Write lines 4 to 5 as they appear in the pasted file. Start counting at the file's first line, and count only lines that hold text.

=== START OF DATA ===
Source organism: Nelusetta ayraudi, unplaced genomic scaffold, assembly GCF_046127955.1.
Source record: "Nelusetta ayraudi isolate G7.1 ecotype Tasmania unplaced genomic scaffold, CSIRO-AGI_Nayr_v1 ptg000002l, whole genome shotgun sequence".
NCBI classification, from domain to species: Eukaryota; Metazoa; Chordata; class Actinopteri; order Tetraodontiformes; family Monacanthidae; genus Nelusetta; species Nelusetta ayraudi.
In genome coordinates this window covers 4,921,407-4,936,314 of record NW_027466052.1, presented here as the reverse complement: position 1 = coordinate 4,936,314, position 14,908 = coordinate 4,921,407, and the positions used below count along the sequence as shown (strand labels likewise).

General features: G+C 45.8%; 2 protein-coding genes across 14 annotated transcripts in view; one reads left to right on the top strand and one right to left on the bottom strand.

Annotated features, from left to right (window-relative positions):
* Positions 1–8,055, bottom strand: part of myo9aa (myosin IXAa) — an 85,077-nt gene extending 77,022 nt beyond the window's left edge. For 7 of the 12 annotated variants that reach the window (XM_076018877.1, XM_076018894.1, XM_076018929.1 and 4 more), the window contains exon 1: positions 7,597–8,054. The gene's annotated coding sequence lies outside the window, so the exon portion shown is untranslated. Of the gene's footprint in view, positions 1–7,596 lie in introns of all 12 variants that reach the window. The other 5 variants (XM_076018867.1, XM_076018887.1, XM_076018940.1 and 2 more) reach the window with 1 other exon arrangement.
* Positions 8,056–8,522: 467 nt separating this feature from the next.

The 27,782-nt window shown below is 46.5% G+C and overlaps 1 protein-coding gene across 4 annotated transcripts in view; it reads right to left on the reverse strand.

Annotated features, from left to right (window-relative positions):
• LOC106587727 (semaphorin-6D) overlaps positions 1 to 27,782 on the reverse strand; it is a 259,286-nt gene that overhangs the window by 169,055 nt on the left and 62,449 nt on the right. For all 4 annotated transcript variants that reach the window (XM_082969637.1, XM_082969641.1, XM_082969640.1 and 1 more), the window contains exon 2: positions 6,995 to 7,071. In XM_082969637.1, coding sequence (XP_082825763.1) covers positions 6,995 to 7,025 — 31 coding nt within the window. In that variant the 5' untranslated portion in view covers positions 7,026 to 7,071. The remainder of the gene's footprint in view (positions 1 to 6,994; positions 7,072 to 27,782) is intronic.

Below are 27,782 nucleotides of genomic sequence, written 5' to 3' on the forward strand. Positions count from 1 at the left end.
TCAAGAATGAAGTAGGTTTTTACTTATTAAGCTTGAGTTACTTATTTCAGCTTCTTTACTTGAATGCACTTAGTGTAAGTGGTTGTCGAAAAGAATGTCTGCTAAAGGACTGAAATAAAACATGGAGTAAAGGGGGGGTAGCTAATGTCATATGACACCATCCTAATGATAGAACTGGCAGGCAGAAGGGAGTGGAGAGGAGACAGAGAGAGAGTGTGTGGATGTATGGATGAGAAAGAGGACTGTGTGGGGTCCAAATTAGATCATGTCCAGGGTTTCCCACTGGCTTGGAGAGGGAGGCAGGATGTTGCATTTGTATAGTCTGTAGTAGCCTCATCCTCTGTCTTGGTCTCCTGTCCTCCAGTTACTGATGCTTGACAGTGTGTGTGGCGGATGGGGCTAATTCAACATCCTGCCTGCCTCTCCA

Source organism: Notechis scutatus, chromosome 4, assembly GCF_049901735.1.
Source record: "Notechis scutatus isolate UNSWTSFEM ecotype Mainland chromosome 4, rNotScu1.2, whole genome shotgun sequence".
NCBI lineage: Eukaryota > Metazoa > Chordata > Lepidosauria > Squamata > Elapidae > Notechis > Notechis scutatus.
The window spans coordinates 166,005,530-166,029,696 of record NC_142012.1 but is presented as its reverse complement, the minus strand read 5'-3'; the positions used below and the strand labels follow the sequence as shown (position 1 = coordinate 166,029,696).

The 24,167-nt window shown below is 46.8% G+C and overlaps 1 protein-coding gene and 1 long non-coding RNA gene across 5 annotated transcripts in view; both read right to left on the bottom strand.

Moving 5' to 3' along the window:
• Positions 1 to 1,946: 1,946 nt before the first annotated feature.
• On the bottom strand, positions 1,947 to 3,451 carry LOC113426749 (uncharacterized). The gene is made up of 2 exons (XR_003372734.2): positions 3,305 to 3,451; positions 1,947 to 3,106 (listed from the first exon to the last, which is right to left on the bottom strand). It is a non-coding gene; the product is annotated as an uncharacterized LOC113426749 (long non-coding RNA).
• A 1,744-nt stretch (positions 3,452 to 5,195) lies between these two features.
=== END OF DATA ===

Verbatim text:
In genome coordinates this window covers 4,921,407-4,936,314 of record NW_027466052.1, presented here as the reverse complement: position 1 = coordinate 4,936,314, position 14,908 = coordinate 4,921,407, and the positions used below count along the sequence as shown (strand labels likewise).

General features: G+C 45.8%; 2 protein-coding genes across 14 annotated transcripts in view; one reads left to right on the top strand and one right to left on the bottom strand.